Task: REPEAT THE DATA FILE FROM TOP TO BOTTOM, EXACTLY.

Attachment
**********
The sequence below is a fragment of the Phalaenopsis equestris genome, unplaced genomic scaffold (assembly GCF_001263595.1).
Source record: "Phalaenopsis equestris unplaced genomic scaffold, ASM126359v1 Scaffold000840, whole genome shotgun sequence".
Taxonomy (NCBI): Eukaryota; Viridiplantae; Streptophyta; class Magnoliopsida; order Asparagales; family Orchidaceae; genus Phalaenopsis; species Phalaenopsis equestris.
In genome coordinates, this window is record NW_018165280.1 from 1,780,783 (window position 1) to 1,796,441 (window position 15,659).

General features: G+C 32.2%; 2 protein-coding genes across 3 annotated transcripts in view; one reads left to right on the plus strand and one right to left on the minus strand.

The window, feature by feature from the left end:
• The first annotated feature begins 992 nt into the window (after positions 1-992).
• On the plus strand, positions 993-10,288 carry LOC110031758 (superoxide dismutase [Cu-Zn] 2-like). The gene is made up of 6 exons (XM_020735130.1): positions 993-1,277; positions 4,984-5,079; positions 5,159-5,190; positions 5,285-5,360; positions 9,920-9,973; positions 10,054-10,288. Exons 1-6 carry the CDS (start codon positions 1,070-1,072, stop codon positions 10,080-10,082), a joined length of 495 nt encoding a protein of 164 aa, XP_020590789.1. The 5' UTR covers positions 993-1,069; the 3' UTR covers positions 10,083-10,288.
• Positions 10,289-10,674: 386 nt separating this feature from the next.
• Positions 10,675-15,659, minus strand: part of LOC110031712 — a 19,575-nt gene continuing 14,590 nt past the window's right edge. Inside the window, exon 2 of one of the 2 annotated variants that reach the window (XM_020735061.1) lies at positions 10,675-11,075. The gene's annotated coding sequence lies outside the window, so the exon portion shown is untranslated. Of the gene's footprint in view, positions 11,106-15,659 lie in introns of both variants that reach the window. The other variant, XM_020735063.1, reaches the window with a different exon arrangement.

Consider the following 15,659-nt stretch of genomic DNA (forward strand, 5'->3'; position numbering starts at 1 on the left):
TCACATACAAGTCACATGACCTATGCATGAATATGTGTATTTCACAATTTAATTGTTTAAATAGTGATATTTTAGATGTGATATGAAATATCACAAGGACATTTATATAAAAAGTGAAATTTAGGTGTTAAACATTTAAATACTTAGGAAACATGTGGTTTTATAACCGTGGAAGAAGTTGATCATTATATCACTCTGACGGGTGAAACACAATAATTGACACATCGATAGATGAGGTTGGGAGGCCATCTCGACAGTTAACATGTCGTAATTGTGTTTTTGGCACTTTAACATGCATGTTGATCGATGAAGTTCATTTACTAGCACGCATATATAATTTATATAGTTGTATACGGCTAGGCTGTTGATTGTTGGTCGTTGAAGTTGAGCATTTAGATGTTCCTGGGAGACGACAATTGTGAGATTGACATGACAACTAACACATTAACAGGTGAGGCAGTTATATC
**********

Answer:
The sequence below is a fragment of the Phalaenopsis equestris genome, unplaced genomic scaffold (assembly GCF_001263595.1).
Source record: "Phalaenopsis equestris unplaced genomic scaffold, ASM126359v1 Scaffold000840, whole genome shotgun sequence".
Taxonomy (NCBI): Eukaryota; Viridiplantae; Streptophyta; class Magnoliopsida; order Asparagales; family Orchidaceae; genus Phalaenopsis; species Phalaenopsis equestris.
In genome coordinates, this window is record NW_018165280.1 from 1,780,783 (window position 1) to 1,796,441 (window position 15,659).

General features: G+C 32.2%; 2 protein-coding genes across 3 annotated transcripts in view; one reads left to right on the plus strand and one right to left on the minus strand.

The window, feature by feature from the left end:
• The first annotated feature begins 992 nt into the window (after positions 1-992).
• On the plus strand, positions 993-10,288 carry LOC110031758 (superoxide dismutase [Cu-Zn] 2-like). The gene is made up of 6 exons (XM_020735130.1): positions 993-1,277; positions 4,984-5,079; positions 5,159-5,190; positions 5,285-5,360; positions 9,920-9,973; positions 10,054-10,288. Exons 1-6 carry the CDS (start codon positions 1,070-1,072, stop codon positions 10,080-10,082), a joined length of 495 nt encoding a protein of 164 aa, XP_020590789.1. The 5' UTR covers positions 993-1,069; the 3' UTR covers positions 10,083-10,288.
• Positions 10,289-10,674: 386 nt separating this feature from the next.
• Positions 10,675-15,659, minus strand: part of LOC110031712 — a 19,575-nt gene continuing 14,590 nt past the window's right edge. Inside the window, exon 2 of one of the 2 annotated variants that reach the window (XM_020735061.1) lies at positions 10,675-11,075. The gene's annotated coding sequence lies outside the window, so the exon portion shown is untranslated. Of the gene's footprint in view, positions 11,106-15,659 lie in introns of both variants that reach the window. The other variant, XM_020735063.1, reaches the window with a different exon arrangement.

Consider the following 15,659-nt stretch of genomic DNA (forward strand, 5'->3'; position numbering starts at 1 on the left):
TCACATACAAGTCACATGACCTATGCATGAATATGTGTATTTCACAATTTAATTGTTTAAATAGTGATATTTTAGATGTGATATGAAATATCACAAGGACATTTATATAAAAAGTGAAATTTAGGTGTTAAACATTTAAATACTTAGGAAACATGTGGTTTTATAACCGTGGAAGAAGTTGATCATTATATCACTCTGACGGGTGAAACACAATAATTGACACATCGATAGATGAGGTTGGGAGGCCATCTCGACAGTTAACATGTCGTAATTGTGTTTTTGGCACTTTAACATGCATGTTGATCGATGAAGTTCATTTACTAGCACGCATATATAATTTATATAGTTGTATACGGCTAGGCTGTTGATTGTTGGTCGTTGAAGTTGAGCATTTAGATGTTCCTGGGAGACGACAATTGTGAGATTGACATGACAACTAACACATTAACAGGTGAGGCAGTTATATC